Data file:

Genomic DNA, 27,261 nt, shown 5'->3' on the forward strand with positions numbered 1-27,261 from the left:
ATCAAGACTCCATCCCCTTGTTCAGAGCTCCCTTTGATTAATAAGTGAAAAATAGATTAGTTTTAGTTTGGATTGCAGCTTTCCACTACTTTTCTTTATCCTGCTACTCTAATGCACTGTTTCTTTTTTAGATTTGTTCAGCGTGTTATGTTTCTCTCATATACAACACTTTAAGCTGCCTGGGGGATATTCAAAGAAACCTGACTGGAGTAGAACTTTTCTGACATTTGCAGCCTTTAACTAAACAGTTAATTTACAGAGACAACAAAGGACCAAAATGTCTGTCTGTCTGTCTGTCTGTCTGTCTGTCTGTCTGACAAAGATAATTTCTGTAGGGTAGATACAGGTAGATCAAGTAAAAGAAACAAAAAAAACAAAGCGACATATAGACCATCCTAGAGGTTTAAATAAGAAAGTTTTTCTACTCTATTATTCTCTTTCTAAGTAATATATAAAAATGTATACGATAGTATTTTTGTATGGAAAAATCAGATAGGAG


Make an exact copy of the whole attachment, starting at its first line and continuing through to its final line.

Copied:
Genomic DNA, 27,261 nt, shown 5'->3' on the forward strand with positions numbered 1-27,261 from the left:
ATCAAGACTCCATCCCCTTGTTCAGAGCTCCCTTTGATTAATAAGTGAAAAATAGATTAGTTTTAGTTTGGATTGCAGCTTTCCACTACTTTTCTTTATCCTGCTACTCTAATGCACTGTTTCTTTTTTAGATTTGTTCAGCGTGTTATGTTTCTCTCATATACAACACTTTAAGCTGCCTGGGGGATATTCAAAGAAACCTGACTGGAGTAGAACTTTTCTGACATTTGCAGCCTTTAACTAAACAGTTAATTTACAGAGACAACAAAGGACCAAAATGTCTGTCTGTCTGTCTGTCTGTCTGTCTGTCTGTCTGACAAAGATAATTTCTGTAGGGTAGATACAGGTAGATCAAGTAAAAGAAACAAAAAAAACAAAGCGACATATAGACCATCCTAGAGGTTTAAATAAGAAAGTTTTTCTACTCTATTATTCTCTTTCTAAGTAATATATAAAAATGTATACGATAGTATTTTTGTATGGAAAAATCAGATAGGAG